Tuesday, October 20, 2009

October 20: Christopher Wren

Sir Christopher Wren
October 20, 1632 – February 25, 1723

Christopher Wren was one of the best known and highest acclaimed English architects in history, responsible for rebuilding 55 churches in the City of London after the Great Fire in 1666, including his masterpiece St Paul's Cathedral, completed in 1710.

Educated in Latin and Aristotelian physics at the University of Oxford, Wren was a notable astronomer, geometer, mathematician-physicist as well as an architect. He was a founder of the Royal Society (president 1680–82), and his scientific work was highly regarded by Sir Isaac Newton and Blaise Pascal.

One of Wren's friends, another great scientist and architect in his time, Robert Hooke said of him "Since the time of Archimedes there scarce ever met in one man in so great perfection such a mechanical hand and so philosophical mind."

When a fellow of All Souls, Wren constructed a transparent beehive for scientific observation; he began observing the moon, which was to lead to the invention of micrometers for the telescope. He experimented on terrestrial magnetism and had taken part in medical experiments, performing the first successful injection of a substance into the bloodstream (of a dog).

In Gresham College, he did experiments involving determining longitude through magnetic variation and through lunar observation to help with navigation, and helped construct a 35-foot (11 m) telescope with Sir Paul Neile. Wren also studied and improved the microscope and telescope at this time. He had also been making observations of the planet Saturn from around 1652 with the aim of explaining its appearance. His hypothesis was written up in De corpore saturni but before the work was published, Huygens presented his theory of the rings of Saturn. Immediately Wren recognized this as a better hypothesis than his own and De corpore saturni was never published. In addition, he constructed an exquisitely detailed lunar model and presented it to the king.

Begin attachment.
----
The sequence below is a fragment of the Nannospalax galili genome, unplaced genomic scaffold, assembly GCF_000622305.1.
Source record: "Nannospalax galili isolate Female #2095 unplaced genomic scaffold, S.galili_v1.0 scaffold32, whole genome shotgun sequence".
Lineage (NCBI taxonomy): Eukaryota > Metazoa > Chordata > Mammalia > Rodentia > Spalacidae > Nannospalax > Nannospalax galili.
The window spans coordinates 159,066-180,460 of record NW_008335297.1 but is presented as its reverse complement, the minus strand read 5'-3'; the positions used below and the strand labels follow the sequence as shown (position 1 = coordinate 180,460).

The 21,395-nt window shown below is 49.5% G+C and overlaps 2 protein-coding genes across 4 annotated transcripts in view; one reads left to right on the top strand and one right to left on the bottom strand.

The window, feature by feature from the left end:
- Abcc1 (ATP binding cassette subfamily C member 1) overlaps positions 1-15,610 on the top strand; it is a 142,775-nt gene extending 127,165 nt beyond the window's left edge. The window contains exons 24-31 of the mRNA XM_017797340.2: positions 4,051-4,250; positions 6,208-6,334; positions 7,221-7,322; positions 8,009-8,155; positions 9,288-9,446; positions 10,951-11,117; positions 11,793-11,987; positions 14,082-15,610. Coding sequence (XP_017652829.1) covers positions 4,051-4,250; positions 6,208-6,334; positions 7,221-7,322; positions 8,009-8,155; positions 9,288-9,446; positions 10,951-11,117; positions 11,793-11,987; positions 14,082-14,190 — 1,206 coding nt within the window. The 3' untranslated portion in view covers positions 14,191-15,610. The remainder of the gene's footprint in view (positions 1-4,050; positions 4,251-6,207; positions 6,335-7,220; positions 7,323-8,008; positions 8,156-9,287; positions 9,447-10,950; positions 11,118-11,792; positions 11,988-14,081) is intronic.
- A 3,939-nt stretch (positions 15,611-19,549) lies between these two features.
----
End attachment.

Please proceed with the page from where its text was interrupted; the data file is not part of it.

A year into Wren's appointment as a Savilian Professor in Oxford, the Royal Society was created and Wren became an active member. As a Savilian Professor, Wren studied thoroughly in mechanics, especially in elastic collisions and pendulum motions, which he studied extensively. He also directed his far-ranging intelligence to the study of meteorology, and fabricated a "weather-clock" that recorded temperature, humidity, rainfall and barometric pressure, which could be used to predict the weather.

Another topic to which Wren contributed was optics. He published a description of an engine to create perspective drawings and he discussed the grinding of conical lenses and mirrors. Out of this work came another of Wren's important mathematical results, namely that the hyperboloid of revolution is a ruled surface. These results were published in 1669. In subsequent years, Wren continued with his work with the Royal Society, although after the 1680s his scientific interests seem to have waned: no doubt his architectural and official duties absorbed all his time.

Mentioned above are only a few of Wren’s scientific works. He also studied in other areas not mentioned, ranging from agriculture, ballistics, water and freezing, to investigating light and refraction only to name a few. Thomas Birch's History of the Royal Society is one of the most important sources of our knowledge not only of the origins of the Society, but also the day to day running of the Society. It is in these records that the majority of Wren’s scientific works are recorded.

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